USACE awards $54M San Juan Harbor project to Curtin Maritime Corp.
A $54.2 million firm-fixed-price contract for the San Juan Harbor construction and maintenance dredging project was recently awarded to California-based Curtin Maritime Corp., the U.S. Army Corps of Engineers and the U.S. Department of Defense have announced.
Bids were solicited via the internet and seven were received.
Curtin Maritime is an American-owned and operated marine solutions company, providing a range of maritime services from marine transportation to construction.
“The contract was awarded on June 11,” Luis Deya, public affairs specialist, Corporate Communications USACE, Jacksonville District, Antilles Area Office, confirmed to News is my Business.
The scope of the project consists of construction and maintenance dredging in designated areas of the federal navigation channel and Puerto Rico Ports Authority docking areas. The work is estimated to be completed by July 31, 2024.
The San Juan Harbor is located on the northern coast of Puerto Rico and is the island’s principal port. The majority of the commonwealth’s waterborne cargo and cruise ships pass through the harbor, handling more than 75% of the non-petroleum waterborne commerce, according to the USACE Jacksonville District website.
The San Juan Harbor currently suffers from “known shipping inefficiencies due to limited channel width and depth.”
“Existing cargo shippers experience increased operation costs due to light loading, vessel size limitations, and congestion delays,” according to the USACE Jacksonville District website. “Cruise vessel operators experience increased in-port maneuvering costs due to channel and turning basin width and depth constraints. And bulk fuel importers including liquified petroleum gas (LPG) and liquified natural gas (LNG) experience increased operation costs due to vessel size limitations.”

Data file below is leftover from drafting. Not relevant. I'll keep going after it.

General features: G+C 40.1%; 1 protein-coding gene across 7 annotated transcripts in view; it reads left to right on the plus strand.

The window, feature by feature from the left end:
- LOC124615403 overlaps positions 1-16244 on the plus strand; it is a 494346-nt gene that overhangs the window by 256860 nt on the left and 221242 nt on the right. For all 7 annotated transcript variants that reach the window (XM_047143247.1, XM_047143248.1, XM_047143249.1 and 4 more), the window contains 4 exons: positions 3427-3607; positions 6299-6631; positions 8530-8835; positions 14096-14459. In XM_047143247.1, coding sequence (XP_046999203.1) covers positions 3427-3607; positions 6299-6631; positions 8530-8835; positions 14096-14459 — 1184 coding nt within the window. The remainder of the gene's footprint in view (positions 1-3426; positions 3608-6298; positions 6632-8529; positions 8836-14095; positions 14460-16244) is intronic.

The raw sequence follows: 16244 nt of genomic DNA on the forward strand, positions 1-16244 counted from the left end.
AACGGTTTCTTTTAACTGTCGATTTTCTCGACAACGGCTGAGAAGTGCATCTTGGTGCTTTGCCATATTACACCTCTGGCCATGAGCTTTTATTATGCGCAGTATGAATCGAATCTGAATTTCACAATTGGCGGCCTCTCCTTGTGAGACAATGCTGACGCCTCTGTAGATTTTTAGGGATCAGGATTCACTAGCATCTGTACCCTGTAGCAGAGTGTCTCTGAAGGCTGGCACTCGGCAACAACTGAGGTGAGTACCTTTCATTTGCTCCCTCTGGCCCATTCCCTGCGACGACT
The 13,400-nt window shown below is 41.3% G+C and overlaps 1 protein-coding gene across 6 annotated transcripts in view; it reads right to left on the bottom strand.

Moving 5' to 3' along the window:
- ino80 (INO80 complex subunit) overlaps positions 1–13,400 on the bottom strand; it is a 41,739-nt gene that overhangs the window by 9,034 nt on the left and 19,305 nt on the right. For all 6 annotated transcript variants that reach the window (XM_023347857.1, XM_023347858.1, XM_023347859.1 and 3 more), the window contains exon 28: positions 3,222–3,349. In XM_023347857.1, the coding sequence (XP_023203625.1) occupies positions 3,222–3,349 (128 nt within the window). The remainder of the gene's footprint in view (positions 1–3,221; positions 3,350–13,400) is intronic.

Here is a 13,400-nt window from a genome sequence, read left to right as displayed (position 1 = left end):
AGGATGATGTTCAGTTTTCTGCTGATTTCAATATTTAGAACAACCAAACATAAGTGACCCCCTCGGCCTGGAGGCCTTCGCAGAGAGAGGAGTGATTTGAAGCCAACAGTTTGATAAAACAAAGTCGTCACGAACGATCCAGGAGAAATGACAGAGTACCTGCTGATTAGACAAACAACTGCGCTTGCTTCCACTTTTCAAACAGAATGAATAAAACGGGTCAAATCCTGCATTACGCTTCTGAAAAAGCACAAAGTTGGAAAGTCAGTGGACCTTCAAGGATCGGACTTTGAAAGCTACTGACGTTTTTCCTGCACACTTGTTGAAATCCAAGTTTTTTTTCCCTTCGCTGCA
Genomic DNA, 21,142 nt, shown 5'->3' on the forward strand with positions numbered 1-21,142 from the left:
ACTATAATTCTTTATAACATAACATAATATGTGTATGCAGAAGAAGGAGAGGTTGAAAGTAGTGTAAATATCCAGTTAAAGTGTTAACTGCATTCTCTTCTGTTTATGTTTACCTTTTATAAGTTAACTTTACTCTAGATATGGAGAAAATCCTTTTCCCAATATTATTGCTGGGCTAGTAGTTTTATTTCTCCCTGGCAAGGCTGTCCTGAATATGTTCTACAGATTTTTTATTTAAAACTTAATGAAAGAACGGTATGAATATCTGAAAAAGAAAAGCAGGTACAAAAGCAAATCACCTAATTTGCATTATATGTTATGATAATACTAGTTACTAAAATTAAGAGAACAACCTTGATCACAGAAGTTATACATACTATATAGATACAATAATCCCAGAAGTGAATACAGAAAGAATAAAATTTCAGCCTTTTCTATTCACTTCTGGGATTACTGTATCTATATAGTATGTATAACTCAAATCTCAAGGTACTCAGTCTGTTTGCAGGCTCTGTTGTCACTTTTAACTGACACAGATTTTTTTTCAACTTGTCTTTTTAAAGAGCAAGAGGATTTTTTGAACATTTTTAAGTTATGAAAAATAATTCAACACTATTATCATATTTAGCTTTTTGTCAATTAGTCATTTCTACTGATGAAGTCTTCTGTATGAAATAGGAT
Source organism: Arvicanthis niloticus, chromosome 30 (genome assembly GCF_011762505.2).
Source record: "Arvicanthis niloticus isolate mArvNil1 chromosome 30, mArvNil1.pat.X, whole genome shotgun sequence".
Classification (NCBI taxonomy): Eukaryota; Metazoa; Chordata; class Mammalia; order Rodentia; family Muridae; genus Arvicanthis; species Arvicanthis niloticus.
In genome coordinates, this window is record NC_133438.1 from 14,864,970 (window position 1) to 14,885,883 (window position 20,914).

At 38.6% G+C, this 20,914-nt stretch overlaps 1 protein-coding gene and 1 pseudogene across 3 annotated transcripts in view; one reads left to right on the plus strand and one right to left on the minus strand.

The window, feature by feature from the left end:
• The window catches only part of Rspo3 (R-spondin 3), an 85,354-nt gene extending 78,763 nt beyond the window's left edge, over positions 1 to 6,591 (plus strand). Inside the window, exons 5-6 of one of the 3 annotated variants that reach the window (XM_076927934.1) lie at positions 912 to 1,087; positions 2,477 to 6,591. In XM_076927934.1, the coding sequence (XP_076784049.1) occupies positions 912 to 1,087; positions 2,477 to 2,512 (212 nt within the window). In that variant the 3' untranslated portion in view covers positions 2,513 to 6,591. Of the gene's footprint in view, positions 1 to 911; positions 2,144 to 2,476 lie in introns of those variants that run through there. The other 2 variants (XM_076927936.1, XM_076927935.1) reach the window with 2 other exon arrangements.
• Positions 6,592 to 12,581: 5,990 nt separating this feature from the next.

The USACE, Jacksonville District completed a feasibility study on Aug. 23, 2018, that recommended a plan to improve the economic efficiency of commercial navigation and power generation in San Juan Harbor. The recommended plan includes widening and deepening the inner harbor channels leading to cruise ship and petroleum terminal operators.
The recommended plan, known as the National Economic Development plan, maximizes net benefits while protecting the environment. The non-federal sponsor for the project is the Puerto Rico Ports Authority, which owns, operates and manages facilities for cargo and cruise vessels at the harbor.
“In association with the navigation project, there is also the opportunity to beneficially use dredged material to restore submerged aquatic vegetation habitat in the Condado Lagoon, adjacent to San Juan Harbor,” the USACE website adds.
“A central portion of the 102-acre Condado Lagoon had previously been degraded by construction activities in the 1950s and there is an opportunity to restore that area using compatible sediment dredged at the entrance channel of San Juan Harbor. The Corps continues to explore the feasibility of incorporating this action alongside the navigation project,” it states.
The construction contract is estimated to last for approximately 18 months, during which dredging operations are expected to account for roughly eight to 10 of those months, with the remainder used for planning, equipment mobilization, and potential weather and equipment delays.